In an article in the New York Times, critic Perri Klass, suggests that Victorian fiction in both England and America "drew some of its punch from the juxta- position of poverty and privilege, from the sufferings endured by children in the midst of plenty. Christmas," he notes, "provided an ideal setting for such contrast, and also a not-to-be missed opportunity to demonstrate the power of charity especially holiday charity."1 Some well known examples of this literature are A Christmas Carol and The Little Match Girl. A now forgotten example, is Kate Douglas Wiggin's children's story, "The Birds' Christmas Carol", published in 1887.
A girl is born on Christmas day to a family named Bird. She is given the name Carol, because, shortly after her birth, her mother hears a beautiful Christmas carol drifting through the bedroom window from the church next door. Carol is a lovely, perfect child. "Her cheeks and lips were as red as holly berries" Wiggins writes, "her hair was for...the color of a Christmas candle-flame; her eyes were bright as stars;...and her tiny hands forever outstretched in giving."2
At five years of age Carol's health begins to mysteriously decline and by age 10 she is an invalid. Her wealthy parents give her everything: a beautiful room with large windows, illuminated pictures, clothes, toys, games, plants and books. A poverty stricken family of nine children, named Ruggles, lives in a small house across the back alley and Carol decides she wants to give the Ruggles children a "grand Christmas dinner" in her room, followed by lots of presents. This celebra- tion takes place on Carol's 10th birthday and is a huge success. After the party, Carol's Uncle Jack takes the children home and secretly vows, "If anything happens to Carol, I will take the Ruggleses under my wing." Carol, through her angelic nature, has made all those around her better human beings; it is time for her to depart this earth. The notes of the same Christmas carol that her mother heard at her birth waft through the air again, bringing tears to many eyes, but not to Carol's for her heart has ceased to beat. It is a highly sentimental story, filled with elements of pathos and coming to a predictable conclusion. The fact that it is set during the festive holiday season adds power and poignancy to the narrative. Klass suggests that "the very lavishness of the holiday season, as celebrated in 19th century fiction, demanded certain elements of pathos for contrast, for poignancy, for moral justification. In a season marked by the indulgence and gratification of children, poor children, as objects of charity could... allow themselves to be helped and thereby [allow] their wealthy benefactors to enjoy holiday excess with a free conscience. Ill children, suffering bravely, could remind readers of their own good fortune. And dying children, the ultimate angels, could bless the holiday season"3,as they transition into a higher state of being in a place of everlasting peace.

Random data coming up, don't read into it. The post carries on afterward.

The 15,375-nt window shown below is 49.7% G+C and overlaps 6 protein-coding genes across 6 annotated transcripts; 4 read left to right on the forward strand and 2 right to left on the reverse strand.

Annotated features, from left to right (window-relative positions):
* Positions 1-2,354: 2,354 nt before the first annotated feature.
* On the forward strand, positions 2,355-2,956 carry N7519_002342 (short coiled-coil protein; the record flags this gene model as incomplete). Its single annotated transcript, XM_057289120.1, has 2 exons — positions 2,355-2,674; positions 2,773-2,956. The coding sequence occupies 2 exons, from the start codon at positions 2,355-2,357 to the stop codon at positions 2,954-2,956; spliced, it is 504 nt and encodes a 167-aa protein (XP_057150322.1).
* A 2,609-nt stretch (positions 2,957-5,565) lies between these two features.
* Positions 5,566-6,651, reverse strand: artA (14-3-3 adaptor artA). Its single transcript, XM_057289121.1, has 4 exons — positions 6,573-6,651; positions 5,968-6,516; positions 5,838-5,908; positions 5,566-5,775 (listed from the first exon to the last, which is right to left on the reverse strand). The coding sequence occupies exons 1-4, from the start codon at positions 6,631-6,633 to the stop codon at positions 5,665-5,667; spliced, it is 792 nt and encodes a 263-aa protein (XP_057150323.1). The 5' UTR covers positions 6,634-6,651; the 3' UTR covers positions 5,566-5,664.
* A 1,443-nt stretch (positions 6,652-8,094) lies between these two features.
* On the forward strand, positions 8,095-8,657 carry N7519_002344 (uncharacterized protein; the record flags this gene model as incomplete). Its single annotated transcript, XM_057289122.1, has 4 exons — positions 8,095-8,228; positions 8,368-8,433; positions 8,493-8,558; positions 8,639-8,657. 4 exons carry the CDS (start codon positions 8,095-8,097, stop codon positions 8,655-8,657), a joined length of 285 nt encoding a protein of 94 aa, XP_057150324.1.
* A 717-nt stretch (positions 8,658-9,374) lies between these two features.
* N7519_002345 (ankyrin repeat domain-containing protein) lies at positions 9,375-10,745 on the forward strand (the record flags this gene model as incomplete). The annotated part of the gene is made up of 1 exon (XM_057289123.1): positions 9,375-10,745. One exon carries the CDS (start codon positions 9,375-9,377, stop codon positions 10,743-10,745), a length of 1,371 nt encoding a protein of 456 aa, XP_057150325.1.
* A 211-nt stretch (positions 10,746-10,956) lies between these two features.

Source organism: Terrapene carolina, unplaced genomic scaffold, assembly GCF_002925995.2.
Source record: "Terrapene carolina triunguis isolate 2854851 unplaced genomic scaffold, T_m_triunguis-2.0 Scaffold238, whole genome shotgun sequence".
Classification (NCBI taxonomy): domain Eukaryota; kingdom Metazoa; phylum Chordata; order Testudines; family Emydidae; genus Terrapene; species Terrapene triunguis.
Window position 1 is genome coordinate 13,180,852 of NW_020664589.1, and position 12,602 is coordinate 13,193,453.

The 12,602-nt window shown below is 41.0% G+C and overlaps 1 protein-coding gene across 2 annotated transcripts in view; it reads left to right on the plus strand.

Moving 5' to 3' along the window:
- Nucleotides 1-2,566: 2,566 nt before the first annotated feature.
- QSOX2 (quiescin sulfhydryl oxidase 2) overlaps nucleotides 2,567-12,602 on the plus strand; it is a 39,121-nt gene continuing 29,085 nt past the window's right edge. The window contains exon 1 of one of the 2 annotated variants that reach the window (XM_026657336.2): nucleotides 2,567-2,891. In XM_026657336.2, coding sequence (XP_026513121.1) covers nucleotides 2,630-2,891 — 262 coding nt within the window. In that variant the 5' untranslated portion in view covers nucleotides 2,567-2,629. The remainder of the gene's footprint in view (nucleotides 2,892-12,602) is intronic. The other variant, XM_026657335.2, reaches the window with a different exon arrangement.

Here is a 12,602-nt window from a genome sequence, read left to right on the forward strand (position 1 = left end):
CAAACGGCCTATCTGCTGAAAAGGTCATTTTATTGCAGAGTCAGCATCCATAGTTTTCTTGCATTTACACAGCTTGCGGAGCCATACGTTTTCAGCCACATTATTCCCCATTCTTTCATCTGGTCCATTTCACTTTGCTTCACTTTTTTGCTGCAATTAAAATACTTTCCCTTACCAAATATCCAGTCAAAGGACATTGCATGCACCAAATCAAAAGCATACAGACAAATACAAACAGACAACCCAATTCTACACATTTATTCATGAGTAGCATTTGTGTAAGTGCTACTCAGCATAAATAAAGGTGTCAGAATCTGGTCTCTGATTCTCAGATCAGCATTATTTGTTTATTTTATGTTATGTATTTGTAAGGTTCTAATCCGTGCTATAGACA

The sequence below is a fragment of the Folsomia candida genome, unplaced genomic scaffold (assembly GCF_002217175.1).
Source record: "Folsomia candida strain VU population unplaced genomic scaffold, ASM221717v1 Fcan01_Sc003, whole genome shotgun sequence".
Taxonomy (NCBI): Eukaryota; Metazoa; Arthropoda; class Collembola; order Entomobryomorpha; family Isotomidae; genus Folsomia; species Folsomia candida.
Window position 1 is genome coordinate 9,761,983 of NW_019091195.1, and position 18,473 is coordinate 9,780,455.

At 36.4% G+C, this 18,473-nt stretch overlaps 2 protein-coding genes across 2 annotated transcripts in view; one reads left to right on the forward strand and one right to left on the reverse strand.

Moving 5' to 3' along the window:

Notes:1 Klass, p. 7.
2 Wiggin, p. 6-7.
3 Klass, p. 30.
Sources:Klass, Perri, "No Good Deed Goes Unpunished: Or, The Little Match Girl Syndrome," in The New York Times Book Review, December 2, 1990, p. 7, 30.
Wiggin, Kate Douglas. The Bird's Christmas Carol, Boston and New York: Houghton, Mifflin and Company, 1892.
Copyright 2003 © Rita Smith
|Search the transcripts by date or keyword.